Philosophical Studies 175 (1):141-161 (2018)

Authors
Brendan Cline
California State University, Channel Islands
Abstract
While Richard Joyce’s moral skepticism might seem to be an extreme metaethical view, it is actually far more moderate than it might first appear. By articulating four challenges facing his approach to moral skepticism, I argue that Joyce’s moderation is, in fact, a theoretical liability. First, the fact that Joyce is not skeptical about normativity in general makes it possible to develop close approximations to morality, lending support to moderate moral revisionism over moral error theory. Second, Joyce relies on strong, contentious conceptual and empirical claims in support of his views. Third, Joyce’s evolutionary debunking argument threatens to backfire, generalizing to all normative judgments. Finally, Joyce fails to offer an adequate account of the normativity of desire. Each of these four challenges can be either sidestepped or embraced by radicalizing and defending a global form of normative skepticism. There are thus several ways in which global normative skepticism appears to be in a more robust dialectical position than Joyce’s moral skepticism. Furthermore, I argue, Joyce’s arguments against global normative skepticism are unconvincing. While this discussion is framed in terms of Joyce’s work, its arguments will apply to other moral skeptics who are not also global normative skeptics. The result is an invitation for Joyce and other moral skeptics to leave these problems behind and join the radical camp.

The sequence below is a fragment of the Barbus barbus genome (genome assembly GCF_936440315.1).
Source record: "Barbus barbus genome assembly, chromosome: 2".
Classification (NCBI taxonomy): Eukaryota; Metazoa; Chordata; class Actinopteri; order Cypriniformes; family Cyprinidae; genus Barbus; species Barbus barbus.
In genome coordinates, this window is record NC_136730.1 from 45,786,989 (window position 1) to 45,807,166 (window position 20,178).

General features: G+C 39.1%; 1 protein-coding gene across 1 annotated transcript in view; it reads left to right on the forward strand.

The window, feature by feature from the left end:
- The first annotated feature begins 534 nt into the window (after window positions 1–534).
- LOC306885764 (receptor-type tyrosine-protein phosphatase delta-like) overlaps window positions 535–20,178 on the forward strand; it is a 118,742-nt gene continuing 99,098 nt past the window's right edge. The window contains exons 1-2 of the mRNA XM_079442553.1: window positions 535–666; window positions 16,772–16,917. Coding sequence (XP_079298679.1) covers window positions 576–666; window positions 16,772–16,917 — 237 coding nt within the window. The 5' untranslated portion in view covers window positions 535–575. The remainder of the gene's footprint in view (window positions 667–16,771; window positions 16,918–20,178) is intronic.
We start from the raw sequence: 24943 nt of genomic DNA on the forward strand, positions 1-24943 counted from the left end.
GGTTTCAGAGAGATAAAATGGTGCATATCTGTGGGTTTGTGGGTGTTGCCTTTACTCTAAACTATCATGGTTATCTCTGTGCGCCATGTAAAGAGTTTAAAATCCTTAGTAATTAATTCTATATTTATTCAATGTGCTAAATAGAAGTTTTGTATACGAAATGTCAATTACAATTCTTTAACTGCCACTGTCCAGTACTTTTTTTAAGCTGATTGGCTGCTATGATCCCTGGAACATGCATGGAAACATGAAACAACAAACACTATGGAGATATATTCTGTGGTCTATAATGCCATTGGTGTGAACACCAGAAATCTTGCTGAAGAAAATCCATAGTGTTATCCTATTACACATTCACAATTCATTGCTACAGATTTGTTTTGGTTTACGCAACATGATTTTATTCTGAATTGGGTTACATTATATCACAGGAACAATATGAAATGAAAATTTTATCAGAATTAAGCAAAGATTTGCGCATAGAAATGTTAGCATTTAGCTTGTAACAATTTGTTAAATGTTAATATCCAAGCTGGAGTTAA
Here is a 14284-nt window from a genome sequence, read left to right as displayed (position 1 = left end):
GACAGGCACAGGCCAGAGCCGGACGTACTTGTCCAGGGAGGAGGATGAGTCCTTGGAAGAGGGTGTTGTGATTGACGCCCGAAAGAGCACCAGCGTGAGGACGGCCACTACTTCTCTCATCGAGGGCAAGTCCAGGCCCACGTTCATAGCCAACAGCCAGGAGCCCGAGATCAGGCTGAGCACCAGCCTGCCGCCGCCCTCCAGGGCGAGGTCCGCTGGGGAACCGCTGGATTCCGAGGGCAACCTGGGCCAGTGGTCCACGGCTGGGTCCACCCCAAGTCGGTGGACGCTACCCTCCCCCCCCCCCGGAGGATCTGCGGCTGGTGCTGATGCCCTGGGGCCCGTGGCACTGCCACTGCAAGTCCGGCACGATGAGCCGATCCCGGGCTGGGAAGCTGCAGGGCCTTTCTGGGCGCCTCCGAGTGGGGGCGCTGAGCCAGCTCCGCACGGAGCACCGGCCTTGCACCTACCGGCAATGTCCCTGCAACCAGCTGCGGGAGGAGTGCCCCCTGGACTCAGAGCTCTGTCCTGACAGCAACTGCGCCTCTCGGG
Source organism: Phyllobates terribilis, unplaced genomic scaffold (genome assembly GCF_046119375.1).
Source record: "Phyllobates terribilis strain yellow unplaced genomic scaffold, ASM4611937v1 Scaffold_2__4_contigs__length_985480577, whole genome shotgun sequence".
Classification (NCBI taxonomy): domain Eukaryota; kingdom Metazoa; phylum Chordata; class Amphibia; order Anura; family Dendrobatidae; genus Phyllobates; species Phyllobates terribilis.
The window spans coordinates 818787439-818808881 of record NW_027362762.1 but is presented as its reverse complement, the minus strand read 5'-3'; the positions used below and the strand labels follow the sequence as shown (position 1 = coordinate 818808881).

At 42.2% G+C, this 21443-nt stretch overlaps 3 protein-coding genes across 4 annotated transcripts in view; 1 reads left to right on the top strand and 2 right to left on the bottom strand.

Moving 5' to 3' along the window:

Keywords moral error theory  Richard Joyce  moral skepticism  normative skepticism  evolutionary debunking arguments  normative error theory  revisionism  epistemic error theory  practical instrumentalism
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DOI 10.1007/s11098-017-0859-8
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References found in this work BETA

What We Owe to Each Other.Thomas Scanlon - 1998 - Belknap Press of Harvard University Press.
On What Matters: Two-Volume Set.Derek Parfit - 2011 - Oxford University Press.
Being Realistic About Reasons.T. M. Scanlon - 2014 - Oxford University Press.

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